Order Types and How to Use Them
The purpose of this article is to explain the different order types accepted by the exchanges and also some advanced order strategies your trading platform can maintain for you. Since the electronic markets make up over 70% of all futures trading we are going to limit our discussion here to the three main types of orders accepted and most frequently used on electronic markets like the CME and the most popular types of advanced order strategies the ApexTrader platform can execute for you.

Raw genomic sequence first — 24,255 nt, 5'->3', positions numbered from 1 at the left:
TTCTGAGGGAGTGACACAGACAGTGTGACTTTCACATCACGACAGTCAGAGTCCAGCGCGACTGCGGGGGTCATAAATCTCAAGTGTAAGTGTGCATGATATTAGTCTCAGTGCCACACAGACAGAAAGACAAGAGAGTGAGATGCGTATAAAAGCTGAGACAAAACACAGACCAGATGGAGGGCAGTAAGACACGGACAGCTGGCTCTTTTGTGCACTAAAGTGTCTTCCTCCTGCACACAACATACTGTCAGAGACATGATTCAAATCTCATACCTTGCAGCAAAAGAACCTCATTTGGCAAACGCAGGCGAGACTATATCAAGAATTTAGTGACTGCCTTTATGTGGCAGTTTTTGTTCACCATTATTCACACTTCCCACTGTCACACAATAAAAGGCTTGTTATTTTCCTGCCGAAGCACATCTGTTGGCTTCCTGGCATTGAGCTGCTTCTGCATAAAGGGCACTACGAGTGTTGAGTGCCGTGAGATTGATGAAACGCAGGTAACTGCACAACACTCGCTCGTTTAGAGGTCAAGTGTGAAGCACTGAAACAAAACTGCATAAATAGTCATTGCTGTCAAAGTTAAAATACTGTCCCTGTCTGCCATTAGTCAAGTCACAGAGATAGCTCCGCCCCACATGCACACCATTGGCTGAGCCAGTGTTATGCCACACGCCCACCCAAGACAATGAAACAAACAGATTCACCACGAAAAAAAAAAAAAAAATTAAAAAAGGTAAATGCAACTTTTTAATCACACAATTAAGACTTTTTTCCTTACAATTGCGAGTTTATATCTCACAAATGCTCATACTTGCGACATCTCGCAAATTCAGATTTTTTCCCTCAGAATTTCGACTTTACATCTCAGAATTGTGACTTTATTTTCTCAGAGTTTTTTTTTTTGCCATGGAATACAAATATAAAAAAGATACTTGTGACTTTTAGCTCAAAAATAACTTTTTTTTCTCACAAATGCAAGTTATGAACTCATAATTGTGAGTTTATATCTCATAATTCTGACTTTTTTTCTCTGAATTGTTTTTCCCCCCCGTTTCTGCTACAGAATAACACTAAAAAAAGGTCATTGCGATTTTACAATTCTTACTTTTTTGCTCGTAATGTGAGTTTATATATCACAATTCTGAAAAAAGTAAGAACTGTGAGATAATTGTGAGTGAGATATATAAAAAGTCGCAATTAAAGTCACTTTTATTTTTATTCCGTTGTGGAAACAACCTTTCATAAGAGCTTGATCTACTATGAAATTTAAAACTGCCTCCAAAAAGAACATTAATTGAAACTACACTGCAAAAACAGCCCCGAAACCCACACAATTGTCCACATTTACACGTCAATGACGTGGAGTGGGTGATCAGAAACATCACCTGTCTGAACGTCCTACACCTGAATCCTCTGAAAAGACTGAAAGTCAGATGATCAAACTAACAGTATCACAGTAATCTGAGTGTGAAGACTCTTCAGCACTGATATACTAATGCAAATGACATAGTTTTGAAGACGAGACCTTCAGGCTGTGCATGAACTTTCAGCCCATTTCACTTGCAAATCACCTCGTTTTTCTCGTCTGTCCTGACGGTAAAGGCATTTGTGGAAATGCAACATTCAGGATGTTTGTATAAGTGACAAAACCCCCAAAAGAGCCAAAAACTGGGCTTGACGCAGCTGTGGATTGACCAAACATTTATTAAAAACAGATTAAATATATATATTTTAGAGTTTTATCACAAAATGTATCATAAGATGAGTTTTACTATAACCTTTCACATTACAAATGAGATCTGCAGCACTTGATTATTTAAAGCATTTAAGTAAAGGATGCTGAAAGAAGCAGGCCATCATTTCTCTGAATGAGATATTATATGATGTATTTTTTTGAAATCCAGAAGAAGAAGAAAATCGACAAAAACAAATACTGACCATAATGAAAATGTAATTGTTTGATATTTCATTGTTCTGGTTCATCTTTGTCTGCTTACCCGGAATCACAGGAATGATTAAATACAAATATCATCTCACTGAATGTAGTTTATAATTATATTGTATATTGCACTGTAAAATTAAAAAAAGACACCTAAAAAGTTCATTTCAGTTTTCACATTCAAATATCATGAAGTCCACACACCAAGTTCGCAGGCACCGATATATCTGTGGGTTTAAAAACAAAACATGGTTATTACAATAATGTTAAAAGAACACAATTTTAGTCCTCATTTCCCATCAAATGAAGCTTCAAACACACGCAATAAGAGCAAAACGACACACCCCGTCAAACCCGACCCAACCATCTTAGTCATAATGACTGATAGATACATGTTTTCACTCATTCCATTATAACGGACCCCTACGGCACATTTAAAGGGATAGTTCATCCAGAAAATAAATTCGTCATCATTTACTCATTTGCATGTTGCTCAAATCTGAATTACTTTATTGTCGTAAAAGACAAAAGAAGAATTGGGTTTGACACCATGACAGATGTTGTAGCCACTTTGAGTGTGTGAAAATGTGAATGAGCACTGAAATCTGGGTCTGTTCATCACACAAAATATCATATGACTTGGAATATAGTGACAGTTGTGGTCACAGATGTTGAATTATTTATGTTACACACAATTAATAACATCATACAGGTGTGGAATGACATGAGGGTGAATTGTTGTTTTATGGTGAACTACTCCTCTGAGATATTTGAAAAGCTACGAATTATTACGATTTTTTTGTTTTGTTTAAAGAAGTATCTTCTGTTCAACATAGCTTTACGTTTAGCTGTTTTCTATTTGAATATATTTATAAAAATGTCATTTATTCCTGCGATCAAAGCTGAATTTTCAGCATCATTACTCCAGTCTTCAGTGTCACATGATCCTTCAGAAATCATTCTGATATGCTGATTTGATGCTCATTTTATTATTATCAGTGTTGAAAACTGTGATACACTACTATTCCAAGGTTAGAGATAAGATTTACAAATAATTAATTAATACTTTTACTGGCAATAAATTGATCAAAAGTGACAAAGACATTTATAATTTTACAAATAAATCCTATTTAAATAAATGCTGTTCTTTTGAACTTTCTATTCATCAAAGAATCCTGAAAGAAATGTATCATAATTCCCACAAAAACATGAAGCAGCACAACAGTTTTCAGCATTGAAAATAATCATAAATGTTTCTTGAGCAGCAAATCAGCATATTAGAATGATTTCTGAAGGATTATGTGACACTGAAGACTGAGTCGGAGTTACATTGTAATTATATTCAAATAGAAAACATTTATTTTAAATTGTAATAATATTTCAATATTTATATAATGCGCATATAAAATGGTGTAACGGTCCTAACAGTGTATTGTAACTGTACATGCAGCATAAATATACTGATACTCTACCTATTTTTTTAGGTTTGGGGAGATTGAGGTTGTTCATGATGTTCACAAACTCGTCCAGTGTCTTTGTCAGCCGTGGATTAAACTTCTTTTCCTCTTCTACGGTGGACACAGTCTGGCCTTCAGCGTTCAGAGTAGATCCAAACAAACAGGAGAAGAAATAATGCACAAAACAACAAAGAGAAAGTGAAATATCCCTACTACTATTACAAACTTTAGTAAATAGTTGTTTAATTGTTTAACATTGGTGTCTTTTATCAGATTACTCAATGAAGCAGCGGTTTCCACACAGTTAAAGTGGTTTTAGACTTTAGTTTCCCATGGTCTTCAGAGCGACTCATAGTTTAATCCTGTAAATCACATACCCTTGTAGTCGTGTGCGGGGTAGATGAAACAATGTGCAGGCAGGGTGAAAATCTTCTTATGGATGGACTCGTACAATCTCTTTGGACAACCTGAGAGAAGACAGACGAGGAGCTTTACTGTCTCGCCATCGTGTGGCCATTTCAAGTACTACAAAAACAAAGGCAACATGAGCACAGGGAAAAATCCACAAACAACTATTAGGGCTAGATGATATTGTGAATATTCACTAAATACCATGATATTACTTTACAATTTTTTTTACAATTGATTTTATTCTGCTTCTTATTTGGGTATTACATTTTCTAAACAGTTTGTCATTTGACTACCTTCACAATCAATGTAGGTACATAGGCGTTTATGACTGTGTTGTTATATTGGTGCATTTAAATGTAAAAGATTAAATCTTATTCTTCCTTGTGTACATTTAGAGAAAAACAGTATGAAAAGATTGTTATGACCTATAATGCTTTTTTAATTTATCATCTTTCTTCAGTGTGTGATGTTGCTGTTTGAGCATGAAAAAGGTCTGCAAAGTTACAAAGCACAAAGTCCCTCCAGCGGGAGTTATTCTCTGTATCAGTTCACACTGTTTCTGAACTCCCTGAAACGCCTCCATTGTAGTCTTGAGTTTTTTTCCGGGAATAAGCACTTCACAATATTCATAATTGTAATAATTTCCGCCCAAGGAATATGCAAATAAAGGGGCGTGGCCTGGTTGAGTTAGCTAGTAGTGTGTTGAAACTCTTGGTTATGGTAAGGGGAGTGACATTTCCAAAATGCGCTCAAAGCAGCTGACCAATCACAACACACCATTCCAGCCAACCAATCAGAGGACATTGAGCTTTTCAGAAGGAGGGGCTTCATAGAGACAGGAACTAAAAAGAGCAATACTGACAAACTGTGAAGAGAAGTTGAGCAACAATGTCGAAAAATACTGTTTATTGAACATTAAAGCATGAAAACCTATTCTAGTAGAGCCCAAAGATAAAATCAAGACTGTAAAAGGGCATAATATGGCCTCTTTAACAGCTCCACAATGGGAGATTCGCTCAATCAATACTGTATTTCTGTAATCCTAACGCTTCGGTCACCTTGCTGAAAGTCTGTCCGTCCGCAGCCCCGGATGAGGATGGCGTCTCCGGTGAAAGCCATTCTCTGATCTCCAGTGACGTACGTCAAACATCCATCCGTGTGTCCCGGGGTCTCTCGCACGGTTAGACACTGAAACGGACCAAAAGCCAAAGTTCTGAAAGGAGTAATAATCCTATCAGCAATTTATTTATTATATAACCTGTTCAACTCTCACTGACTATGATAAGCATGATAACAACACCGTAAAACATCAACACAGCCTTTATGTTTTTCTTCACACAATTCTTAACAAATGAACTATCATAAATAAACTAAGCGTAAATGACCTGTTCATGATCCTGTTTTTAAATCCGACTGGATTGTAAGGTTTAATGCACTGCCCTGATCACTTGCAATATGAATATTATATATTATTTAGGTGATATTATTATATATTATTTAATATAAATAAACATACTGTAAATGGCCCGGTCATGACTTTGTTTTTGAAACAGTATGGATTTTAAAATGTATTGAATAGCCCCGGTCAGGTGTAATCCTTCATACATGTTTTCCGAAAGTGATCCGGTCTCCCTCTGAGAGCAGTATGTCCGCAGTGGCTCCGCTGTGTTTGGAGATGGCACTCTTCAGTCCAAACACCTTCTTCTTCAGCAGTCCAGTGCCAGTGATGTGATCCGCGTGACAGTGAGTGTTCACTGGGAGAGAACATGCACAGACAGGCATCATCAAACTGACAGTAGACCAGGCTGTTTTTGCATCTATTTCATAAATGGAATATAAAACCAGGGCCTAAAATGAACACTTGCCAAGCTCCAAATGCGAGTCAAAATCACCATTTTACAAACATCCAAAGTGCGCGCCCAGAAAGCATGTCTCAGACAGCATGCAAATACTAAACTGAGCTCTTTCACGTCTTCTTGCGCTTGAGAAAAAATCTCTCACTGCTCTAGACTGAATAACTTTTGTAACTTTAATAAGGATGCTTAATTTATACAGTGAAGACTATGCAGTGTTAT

Market — This is the most basic and frequently used order type which tells the exchange's computers to execute your order at the next available price. So, if you are buying your fill price will be the next available offer and if you are selling your fill will be the next available bid, therefore this does not mean you will necessarily receive the "last price" or last quote you saw. Many new traders will look at the market and might see a price of 995.50 as the last quote or trade and then they place a market order to buy which is filled at 995.75 and they wonder why they did not receive a price of 995.50. The reason is the last price of 995.50 is just that, the last price and not necessarily the next price. To get a better indication of where you might be filled you need to look past the last price and at the current bid/offer, which in our example may have been 995.50 bid at 995.75 offer. This means anyone who is buying at the market can buy at 995.75 and any sellers at the market will be filled at 995.50. This difference between the bid and offer is known as the spread and is typically one tick in a liquid market like the Emini S&P. Now, of course there is still a chance you may not receive the bid or offer price as your fill because the market can still move in the milliseconds between the time you click and the time your order reaches the exchanges computers, but this can work against you as well as for you. The advantage to using a market order is that you can always expect to get a fill (assuming there are buyers or sellers available) in the quickest way possible. The disadvantage to market orders is that in a volatile or fast moving market you may not get the last quoted bid or offer, but if things are moving fast you may not be able to afford to wait or work a limit order. Click here to watch a video on how to place a Market order on the ApexTrader trading platform.